• PISSARRO’S STUDIO-Eragny, 1890s Notice that the painting of Cezanne by Pissarro is on the upper shelf The open door and wide windows gave the best Northern working light
  • PHOTOGRAPH OF CAMILLE PISSARRO IN HIS STUDIO-Eragny, 1897 Once again, the strong light is coming from the left It casts his working surface in complete light Pissarro was 67 years old when this photograph was taken
  • PISSARRO WITH HIS WIFE, HIS SON PAUL-EMILE AND HIS DAUGHTER JEANNE IN THEIR GARDEN AT ERAGNY, 1897 Pissarro, J. (1993). Camille Pissarro. New York: Harry Abrams Like the other Impressionists, Pissarro liked to paint outdoors This was called their ‘plein-aire’ painting His easel with attached worktable and storage was portable What a good idea to add wheels to this contraption!
  • CAMILLE PISSARRO-1895 Goodman, S. (2001) (Ed.). The Emergence of Jewish Artists in 19th c. Europe . NY: The Jewish Museum Acculturated French Jews were not calling for specifically religious art They expressed subjects of a general order with universal interest Pissarro’s approach ran into the racial culture of his day The Impressionists were accused of being color blind This was a malady held to affect Jews disproportionately at that time In the 1890s, the Dreyfus Affair polarized public opinion Pissarro was for Dreyfus He was proud to see a fellow Jew argue that “race is a fiction” At his death, Jewish publications worldwide mourned his passing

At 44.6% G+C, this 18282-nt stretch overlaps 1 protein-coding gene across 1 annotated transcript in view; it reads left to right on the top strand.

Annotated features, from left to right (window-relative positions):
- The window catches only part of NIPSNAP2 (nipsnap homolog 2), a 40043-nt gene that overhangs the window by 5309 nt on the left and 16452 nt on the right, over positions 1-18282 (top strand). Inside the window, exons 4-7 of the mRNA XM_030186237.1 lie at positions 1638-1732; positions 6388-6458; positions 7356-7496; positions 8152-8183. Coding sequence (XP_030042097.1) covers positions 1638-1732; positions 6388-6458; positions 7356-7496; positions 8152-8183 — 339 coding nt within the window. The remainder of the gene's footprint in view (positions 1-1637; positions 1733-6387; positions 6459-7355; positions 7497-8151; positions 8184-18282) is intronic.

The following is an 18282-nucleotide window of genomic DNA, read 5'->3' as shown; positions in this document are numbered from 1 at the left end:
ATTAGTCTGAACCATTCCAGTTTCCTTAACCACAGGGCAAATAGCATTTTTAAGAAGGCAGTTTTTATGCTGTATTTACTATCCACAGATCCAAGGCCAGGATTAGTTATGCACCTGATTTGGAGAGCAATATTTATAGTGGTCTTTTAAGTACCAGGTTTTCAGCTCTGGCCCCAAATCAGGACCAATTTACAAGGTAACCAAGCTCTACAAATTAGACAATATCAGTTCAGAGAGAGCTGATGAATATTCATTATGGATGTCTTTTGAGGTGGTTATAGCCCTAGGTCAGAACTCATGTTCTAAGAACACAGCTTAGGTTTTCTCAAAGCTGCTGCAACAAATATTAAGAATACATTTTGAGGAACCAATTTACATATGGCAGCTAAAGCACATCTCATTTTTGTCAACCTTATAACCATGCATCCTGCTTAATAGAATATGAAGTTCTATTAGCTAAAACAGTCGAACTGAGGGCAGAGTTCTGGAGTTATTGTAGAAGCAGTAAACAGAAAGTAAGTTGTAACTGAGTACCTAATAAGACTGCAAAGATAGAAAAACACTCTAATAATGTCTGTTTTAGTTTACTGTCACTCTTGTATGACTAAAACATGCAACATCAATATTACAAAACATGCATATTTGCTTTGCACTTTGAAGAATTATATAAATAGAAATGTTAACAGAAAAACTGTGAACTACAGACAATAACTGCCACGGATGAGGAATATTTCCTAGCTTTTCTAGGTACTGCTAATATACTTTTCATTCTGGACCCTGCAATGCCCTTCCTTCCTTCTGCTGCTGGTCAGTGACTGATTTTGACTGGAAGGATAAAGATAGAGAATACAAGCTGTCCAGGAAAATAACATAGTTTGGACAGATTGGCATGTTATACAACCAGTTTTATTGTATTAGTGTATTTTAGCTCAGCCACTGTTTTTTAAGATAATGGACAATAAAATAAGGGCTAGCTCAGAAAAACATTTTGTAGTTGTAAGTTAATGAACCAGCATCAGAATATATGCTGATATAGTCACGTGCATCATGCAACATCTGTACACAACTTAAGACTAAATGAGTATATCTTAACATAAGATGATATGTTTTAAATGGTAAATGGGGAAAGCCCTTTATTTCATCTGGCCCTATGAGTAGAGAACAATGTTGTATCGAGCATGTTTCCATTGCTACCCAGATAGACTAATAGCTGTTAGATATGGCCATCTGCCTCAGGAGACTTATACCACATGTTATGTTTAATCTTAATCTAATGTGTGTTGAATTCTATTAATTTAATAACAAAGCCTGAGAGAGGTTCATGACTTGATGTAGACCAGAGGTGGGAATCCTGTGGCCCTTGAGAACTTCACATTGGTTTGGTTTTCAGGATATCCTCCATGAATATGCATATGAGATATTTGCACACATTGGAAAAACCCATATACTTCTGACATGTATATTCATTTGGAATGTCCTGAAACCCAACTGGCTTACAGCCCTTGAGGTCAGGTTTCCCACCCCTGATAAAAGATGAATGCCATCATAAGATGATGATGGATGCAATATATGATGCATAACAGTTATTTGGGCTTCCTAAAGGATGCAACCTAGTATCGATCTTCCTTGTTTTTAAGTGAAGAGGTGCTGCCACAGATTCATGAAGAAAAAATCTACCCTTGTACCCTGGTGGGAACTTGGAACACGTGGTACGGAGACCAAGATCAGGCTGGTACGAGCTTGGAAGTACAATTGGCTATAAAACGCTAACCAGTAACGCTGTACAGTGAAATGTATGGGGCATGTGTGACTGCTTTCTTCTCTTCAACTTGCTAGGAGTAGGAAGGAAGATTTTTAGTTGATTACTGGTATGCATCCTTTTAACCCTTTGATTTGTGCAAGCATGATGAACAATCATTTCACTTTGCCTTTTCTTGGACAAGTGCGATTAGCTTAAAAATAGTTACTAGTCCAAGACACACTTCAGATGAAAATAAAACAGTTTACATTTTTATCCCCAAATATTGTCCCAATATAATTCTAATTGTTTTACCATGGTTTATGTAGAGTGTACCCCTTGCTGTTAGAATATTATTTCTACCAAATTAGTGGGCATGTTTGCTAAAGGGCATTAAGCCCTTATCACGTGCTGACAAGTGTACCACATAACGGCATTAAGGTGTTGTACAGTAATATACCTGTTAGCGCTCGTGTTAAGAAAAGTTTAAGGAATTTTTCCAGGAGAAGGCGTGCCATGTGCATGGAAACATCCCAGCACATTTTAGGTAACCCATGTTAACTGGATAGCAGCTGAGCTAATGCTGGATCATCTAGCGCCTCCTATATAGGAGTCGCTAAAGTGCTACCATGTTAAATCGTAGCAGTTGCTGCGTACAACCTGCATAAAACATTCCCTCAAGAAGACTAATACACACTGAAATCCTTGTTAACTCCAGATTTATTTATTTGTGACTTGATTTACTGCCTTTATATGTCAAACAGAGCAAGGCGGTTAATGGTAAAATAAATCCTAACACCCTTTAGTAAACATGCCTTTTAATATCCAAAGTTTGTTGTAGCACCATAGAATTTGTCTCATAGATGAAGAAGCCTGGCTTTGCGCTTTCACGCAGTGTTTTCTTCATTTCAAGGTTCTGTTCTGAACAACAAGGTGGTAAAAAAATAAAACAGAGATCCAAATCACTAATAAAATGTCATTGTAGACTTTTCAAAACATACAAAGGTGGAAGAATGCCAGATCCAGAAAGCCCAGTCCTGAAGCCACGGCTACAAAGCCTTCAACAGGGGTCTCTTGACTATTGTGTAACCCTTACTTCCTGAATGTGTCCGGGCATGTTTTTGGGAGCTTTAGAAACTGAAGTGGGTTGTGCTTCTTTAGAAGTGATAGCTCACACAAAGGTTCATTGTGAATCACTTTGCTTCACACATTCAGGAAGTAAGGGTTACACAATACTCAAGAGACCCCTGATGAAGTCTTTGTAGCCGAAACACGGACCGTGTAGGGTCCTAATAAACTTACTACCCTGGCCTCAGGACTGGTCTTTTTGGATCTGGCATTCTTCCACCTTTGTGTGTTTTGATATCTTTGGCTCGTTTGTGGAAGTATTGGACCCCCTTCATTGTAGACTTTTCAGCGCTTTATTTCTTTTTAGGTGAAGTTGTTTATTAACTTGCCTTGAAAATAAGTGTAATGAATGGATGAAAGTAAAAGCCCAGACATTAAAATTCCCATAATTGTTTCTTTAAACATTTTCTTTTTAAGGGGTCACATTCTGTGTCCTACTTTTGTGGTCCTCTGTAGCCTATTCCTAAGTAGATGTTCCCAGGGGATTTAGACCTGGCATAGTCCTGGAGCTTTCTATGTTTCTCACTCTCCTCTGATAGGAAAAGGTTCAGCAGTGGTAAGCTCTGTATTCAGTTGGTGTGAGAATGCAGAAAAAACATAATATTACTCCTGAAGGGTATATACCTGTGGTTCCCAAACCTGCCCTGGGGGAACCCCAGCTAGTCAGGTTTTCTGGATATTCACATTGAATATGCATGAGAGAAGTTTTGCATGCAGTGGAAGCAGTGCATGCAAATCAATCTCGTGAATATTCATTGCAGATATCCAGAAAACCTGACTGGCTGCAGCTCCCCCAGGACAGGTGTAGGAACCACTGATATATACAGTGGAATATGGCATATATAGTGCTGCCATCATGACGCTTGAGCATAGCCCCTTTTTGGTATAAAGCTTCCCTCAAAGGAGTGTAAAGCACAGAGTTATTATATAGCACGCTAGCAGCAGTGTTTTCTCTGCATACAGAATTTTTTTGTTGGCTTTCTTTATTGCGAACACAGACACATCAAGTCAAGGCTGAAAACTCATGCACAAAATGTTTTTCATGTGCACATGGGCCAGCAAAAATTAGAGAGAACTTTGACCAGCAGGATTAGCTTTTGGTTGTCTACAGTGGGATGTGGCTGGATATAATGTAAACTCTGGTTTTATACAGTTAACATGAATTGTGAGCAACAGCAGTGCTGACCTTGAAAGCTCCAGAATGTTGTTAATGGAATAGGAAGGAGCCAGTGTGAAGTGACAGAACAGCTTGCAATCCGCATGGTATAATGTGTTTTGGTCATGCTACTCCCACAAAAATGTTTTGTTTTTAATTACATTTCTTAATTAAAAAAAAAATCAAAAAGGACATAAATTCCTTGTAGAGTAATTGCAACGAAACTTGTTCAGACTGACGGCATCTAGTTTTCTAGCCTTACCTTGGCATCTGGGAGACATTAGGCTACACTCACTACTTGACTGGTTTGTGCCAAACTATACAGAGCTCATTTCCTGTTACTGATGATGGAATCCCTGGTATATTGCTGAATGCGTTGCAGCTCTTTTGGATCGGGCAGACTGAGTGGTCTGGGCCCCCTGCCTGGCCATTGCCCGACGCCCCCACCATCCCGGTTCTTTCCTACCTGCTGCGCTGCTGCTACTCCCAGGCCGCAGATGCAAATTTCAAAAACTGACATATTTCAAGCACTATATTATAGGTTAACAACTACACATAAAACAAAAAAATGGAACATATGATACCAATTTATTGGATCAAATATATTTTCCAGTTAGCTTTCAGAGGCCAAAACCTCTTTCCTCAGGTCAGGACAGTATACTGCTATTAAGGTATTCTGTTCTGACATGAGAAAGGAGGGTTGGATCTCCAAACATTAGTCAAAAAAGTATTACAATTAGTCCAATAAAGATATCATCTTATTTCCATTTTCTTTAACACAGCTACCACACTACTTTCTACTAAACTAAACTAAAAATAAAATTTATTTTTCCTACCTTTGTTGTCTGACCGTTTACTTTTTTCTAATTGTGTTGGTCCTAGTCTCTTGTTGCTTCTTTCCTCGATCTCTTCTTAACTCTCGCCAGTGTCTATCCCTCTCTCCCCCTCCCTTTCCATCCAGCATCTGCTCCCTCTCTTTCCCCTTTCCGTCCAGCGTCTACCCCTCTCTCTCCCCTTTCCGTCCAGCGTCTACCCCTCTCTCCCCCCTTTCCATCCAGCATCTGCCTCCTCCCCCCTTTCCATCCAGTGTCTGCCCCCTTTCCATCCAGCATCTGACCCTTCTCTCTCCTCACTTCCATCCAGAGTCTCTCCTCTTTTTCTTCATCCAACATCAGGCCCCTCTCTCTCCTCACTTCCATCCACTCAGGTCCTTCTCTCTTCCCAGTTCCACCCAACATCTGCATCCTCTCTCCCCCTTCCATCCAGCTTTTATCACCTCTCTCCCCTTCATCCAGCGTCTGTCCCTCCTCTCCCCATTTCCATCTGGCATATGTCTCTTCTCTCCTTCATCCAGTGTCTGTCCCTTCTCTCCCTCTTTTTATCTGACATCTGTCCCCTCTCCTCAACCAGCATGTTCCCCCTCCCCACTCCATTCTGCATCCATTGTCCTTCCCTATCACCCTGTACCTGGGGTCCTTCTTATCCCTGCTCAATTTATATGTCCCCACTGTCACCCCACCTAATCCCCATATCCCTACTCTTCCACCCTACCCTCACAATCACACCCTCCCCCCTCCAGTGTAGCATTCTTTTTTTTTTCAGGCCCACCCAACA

• PORTRAIT OF JEANNE-Camille Pissarro, 1898 Pissarro, J. (1993). Camille Pissarro. New York: Harry Abrams Oil on canvas. 25 ¼ x 21” (65 x 54 cm) Foundation Rau pour le Tiers-Monde. Zurich (PV1065) Pissarro’s second daughter was born in 1881 She was 17 years old when Pissarro painted this portrait She was also called Jeanne Notice that the placement of the flower draws your eye to her face The curve of the round back chair is repeated in her coiffure